Governmentalized GM

What’s the first thing that happens after a bad relationship ends?

A new relationship begins.

Sometimes, not quite before the old/bad one has entirely ended.

Often, without much though about the consequences of decisions made in the heat of the moment.

It’s interesting to think about all that as word arrives about GM’s apparent decision to dump its European Opel subsidiary (which appears to be having a down-low affair with Peugeot) in order to refocus its declining vigor on the U.S. market, where it continues to bleed market share like an old tire with a slow leak.

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GM CEO Marry Barra talks about the need for GM to “disrupt ourselves,” which is her way of saying – crap, we are in trouble!

Right now, GM’s combined market share in the United States is less than what Chevrolet’s market share was in 1970. Things have not been good for years, especially the years after the bankruptcy in ’09  and the cashiering of Pontiac, Oldsmobile, Saturn and Hummer.

Consolidation into just Chevy, GMC, Buick and Cadillac hasn’t helped.

That’s still four full-line divisions vying for a slice of the pie that Chevy alone once had all to itself.

GM’s U.S. market share is still in the low 20s and stock prices (despite a recent uptick) hover in the low $40s – about the same as when the much-touted First Woman CEO took over the helm of the world’s once-upon-a-time Number One in the world automaker.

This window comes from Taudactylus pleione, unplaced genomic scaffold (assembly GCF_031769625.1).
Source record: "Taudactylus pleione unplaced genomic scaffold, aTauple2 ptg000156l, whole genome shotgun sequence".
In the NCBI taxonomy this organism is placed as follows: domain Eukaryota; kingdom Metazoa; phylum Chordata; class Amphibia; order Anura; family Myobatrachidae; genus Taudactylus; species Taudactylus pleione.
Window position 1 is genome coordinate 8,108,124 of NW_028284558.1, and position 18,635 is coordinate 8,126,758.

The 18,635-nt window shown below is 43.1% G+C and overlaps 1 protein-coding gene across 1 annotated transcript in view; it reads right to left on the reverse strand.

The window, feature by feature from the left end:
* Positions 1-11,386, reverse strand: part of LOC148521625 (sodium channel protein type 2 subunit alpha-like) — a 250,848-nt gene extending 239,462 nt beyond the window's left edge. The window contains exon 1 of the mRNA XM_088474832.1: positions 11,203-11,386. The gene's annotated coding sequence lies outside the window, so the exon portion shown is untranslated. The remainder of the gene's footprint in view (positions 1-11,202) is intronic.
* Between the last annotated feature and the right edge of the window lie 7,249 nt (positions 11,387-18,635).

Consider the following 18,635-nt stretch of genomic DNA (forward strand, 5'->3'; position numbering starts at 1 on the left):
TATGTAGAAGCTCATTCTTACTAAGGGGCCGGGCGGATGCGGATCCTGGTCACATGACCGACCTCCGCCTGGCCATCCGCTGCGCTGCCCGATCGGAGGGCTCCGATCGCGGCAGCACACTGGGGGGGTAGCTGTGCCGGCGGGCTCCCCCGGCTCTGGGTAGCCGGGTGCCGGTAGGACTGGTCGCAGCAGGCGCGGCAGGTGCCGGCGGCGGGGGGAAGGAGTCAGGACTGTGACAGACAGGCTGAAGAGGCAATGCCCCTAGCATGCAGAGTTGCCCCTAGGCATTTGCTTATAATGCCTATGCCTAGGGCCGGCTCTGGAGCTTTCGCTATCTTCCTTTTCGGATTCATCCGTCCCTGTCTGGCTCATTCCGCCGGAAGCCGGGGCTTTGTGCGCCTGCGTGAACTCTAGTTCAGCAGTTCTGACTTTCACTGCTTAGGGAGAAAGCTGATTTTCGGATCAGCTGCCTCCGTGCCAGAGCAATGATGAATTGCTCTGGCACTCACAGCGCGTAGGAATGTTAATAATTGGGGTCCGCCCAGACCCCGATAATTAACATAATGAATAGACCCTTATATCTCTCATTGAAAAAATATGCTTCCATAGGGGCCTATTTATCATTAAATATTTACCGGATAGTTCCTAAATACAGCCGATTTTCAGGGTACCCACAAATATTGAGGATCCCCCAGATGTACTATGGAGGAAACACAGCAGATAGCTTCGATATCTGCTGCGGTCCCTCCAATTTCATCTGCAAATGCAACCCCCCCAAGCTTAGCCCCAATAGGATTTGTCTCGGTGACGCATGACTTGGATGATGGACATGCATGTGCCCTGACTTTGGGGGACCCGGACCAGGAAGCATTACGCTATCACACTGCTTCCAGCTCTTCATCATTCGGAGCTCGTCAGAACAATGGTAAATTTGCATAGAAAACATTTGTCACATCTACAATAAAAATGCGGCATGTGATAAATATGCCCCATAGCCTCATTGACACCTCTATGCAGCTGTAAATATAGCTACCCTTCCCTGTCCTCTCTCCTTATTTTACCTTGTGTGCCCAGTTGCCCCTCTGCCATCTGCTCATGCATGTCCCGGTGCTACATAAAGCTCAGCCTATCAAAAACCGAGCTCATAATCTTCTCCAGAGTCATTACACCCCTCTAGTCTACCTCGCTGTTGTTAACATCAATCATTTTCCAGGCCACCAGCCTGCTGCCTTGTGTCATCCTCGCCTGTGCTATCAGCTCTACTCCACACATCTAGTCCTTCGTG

She has made “ROI” – return on investment” – the new GM mantra. It is why the company is shifting to a rent-by-the-hour business model (more here) and it may explain the odd decision to headquarter GM’s Cadillac and Chevrolet media/press relations offices in Noo York City – a place unfriendly to real journalists who actually drive cars but very friendly to the metrosexual hipster types GM is courting.

Anyhow.

The divorce from Opel (after committing more than $1 billion toward “marriage therapy”/restructuring efforts since 2012 alone) would allow GM to refocus on things other than being the world’s Number One automaker.

Like being Number One . . . in America.

Maybe by getting under the sheets with FiatChrysler?

Fiat – which is yuge in Europe – hasn’t been able to make much headway in America. The Italian combine bought the clapped-out wreck that was Chrysler and became FiatChrysler, or FCA – with the idea that Fiat could use Chrysler’s established dealer network to gain instant access to American car buyers for its cars, while also making use of whatever remaining parts of the Chrysler product portfolio still had a pulse (like Jeep, for one).

But the marriage of convenience hasn’t turned out well.

The Chrysler side of things is becoming noticeably peri-menopausal and crow-footed. Aging models like the 300 – and the Dodges that are kin to it, the Charger and Challenger – have clearly been abandoned.

There is nothing new on deck, car-wise.

A clear sign that Fiat wants out.

Does GM want in?

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